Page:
Background Image

The Beacon The Beacon March 31 2016 : Page 1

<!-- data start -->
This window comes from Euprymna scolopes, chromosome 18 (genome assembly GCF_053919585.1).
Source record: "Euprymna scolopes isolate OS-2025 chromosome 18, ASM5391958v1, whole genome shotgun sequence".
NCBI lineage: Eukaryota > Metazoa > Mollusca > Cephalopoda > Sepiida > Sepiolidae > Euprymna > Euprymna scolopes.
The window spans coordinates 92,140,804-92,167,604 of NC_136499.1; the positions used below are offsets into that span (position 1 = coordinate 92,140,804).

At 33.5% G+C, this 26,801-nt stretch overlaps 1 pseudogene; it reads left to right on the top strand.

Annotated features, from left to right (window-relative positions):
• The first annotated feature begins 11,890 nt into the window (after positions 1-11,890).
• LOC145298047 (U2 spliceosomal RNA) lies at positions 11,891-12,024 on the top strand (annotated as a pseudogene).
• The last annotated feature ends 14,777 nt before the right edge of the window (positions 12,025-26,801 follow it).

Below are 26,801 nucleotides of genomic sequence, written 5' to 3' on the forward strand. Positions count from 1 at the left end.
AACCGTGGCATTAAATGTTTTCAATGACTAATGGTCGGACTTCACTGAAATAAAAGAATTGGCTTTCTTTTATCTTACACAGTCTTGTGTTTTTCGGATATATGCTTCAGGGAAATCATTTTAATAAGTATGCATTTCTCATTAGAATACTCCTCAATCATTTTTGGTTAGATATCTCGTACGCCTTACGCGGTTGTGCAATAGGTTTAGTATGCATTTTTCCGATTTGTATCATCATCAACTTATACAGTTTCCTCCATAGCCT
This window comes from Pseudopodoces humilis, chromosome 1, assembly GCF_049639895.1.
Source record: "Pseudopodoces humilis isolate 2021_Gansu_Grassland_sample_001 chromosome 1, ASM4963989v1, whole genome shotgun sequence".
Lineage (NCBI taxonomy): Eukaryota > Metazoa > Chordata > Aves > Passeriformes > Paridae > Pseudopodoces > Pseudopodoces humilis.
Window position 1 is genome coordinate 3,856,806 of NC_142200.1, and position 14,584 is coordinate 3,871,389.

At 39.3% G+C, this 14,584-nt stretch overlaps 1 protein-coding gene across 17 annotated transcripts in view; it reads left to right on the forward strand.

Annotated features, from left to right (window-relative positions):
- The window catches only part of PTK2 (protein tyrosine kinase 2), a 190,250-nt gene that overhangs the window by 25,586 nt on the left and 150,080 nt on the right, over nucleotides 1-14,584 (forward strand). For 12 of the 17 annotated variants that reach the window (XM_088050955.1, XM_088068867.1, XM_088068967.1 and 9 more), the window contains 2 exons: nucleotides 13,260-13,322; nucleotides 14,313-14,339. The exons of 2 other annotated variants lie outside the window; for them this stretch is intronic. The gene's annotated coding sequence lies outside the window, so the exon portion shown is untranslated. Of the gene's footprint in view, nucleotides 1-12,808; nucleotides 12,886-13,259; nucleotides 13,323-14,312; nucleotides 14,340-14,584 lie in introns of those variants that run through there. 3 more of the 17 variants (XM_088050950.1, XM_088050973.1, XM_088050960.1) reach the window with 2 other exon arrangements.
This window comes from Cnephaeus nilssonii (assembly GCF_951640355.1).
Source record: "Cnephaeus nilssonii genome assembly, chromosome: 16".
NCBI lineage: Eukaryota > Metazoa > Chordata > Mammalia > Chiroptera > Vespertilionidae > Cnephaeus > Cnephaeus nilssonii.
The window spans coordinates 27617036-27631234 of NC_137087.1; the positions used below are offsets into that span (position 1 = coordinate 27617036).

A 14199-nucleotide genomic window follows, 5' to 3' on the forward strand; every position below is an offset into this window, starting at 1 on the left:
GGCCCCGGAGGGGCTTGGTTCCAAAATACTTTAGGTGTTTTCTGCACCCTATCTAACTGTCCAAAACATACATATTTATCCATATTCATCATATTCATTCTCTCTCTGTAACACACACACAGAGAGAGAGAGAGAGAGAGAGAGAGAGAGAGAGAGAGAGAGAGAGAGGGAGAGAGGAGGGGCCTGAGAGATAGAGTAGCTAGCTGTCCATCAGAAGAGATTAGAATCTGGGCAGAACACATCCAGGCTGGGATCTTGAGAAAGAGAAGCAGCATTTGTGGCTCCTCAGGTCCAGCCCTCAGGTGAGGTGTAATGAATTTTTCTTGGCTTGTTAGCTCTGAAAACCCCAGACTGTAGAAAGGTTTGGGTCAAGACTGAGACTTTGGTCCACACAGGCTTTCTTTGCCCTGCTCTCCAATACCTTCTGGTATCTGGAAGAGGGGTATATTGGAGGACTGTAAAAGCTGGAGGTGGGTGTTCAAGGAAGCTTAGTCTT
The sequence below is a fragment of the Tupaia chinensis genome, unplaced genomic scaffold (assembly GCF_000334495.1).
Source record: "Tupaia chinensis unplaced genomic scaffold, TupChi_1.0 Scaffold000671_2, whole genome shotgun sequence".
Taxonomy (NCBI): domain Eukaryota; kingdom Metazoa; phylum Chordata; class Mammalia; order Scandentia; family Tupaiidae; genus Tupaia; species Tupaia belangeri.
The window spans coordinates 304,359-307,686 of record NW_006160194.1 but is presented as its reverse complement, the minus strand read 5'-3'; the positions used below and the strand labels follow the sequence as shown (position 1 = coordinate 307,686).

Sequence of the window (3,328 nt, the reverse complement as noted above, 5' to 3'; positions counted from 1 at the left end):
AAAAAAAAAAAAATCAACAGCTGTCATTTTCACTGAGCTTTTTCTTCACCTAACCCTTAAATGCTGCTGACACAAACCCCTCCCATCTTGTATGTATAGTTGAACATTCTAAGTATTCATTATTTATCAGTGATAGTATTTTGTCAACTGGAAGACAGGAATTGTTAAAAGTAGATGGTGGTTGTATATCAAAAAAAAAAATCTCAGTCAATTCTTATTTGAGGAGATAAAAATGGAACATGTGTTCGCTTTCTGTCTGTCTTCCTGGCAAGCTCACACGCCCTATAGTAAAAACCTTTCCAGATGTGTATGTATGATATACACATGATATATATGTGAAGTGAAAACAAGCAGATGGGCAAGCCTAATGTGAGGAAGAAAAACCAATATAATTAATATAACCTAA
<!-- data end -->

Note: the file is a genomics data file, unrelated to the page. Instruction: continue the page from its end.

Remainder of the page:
5 ST. ROSE PARISHIONER HELPS THOSE AFFECTED BY UKRAINE CONFLICT SUSSEX PASSAIC THE AWARDWINNING NEWSPAPER OF THE R.C. DIOCESE OF PATERSON, N.J. MORRIS MARCH 31, 2016 A D IOCESAN F IRST The Catholic Center for Evangelization at Bayley-Ellard 16 2 Drone eyes exterior of Paterson church as part of inspection for needed repairs By MICHAEL WOJCIK NE WS EDIT OR BISHOP CELEBRATES ANNUAL CHRISM MASS PATERSON What’s that flying object gliding through the air between the tops of the two tall towers of Our Lady of Lourdes (OLL) Church here? Is it a PRESIDES 14 BISHOP AT EASTER VIGIL 8 11 12-13 16 17-24 DO NOT DELAY — TIME SENSITIVE NEWS Y OUTH O BITUARIES V IEWPOINT W HAT T O D O C LASSIFIEDS FLYING MACHINE A drone snaps photos BEACON PHOTO | MICHAEL WOJCIK of the physical damage on the exterior of Our Lady of Lourdes Church in Paterson — part of an extensive inspection of the parish’s buildings that are in need of repairs. bat from the belfry? A bird? A tiny plane? Curious pedestrians stopped on a nearby sidewalk and looked up, while apartment dwellers across the street surveyed the scene from their porches on the morning of March 23. It took them a few minutes to identify the fly-ing object as a drone — an unmanned aerial vehicle set aloft by four pro-pellers. The drone, which looks like a small robot, snapped hundreds of pho-tographs with its camera of physical damage at the top and sides of the ma-jestic city church. It marked the first step in the Paterson Diocese’s efforts to make essential repairs to its well-worn brick exterior. “It’s great to see everything up there in the high spaces of the church in the photos,” said Scott Lurie, the architect the Diocese hired for the renovation project, as he looked at the pictures taken by Parker Gyokeres, the drone pi-lot and owner of the aerial drone pho-tography company, Propeller heads. “We originally were going to look at the DRONE on 9 JESUS CHRIST IS RISEN! Bishop Serratelli elevates Host during BEACON PHOTO | JOE GIGLI the Mass he celebrated on Easter, March 27, in St. Kateri Tekak -witha Church, Sparta. In the foreground near the altar is a statute of the Risen Christ. For more photos, please turn to page 15. Parishes to host celebrations for Divine Mercy Sunday By CECILE SAN AGUSTIN REPOR TER PATERSON As the Year of Mercy is celebrated by the universal Church, Divine Mercy Sunday this year takes on special meaning — reminding all no matter how lonely or sinful they are, they will never be forgotten by God. Throughout the diocese, parishes will be marking the feast of Divine Mercy Sunday, which is held on the Second Sunday of Easter. This year the feast will be on April 3 and will be marked with special holy hours, many near or around 3 p.m., which is considered the hour of Divine Mercy. The celebrations will in-clude the Sacrament of Reconciliation, Exposition of the Blessed Sacrament, Benediction and recitation of the Divine Mercy chaplet and the rosary. St. John Paul II inaugurated the annual feast to be observed on the Second Sunday of Easter as a day of devotion to Christ’s tender mercy for all humanity. He declared the day officially on April 30, 2000 when he canon-ized St. Faustina Kowlaska, the young Polish nun and visionary of Jesus as “divine mercy.” Bishop Serratelli will mark Divine Mercy Sunday at St. Joseph Parish here at noon April 3 with a tri-lingual Mass in English, Polish and Spanish con-celebrated with Father Dariusz Kaminski, pastor, who was born in Poland and grew up near the same town as Blessed Michael Sopocko, St. Faustina’s spiritual director. “In every church, the image of Divine Mercy was visible in my diocese (in Poland),” said Father Kaminski. “When I came to America, I always had special de-votion to Divine Mercy. When I became pastor at St. Stephen’s I thought it was important to have special hours for the devotion.” Father Kaminski has created many prayer opportunities for the faithful at the Paterson parish to Divine Mercy. On every first Friday, there are devotions in Spanish and on every third Friday in Polish. There’s also a special Divine Mercy image for families to bring home for the week. “Families are always very hap-py to welcome the image into their homes. They have said they’ve received many blessings and graces,” said Father Kaminski. At Annunciation Parish in Wayne, the Divine Mercy Sunday celebration, which will begin at 2 p.m. with confessions, has been held for 15 years and started with the late Msgr. Stanley Schinski, pastor emeritus. Msgr. Peter Doody, pastor of Annunciation, has continued the celebration of the feast and said it continues to grow every year. “We will have eight priests listening to confessions, which shows how much people desire God’s mercy. CELEBRATIONS on 4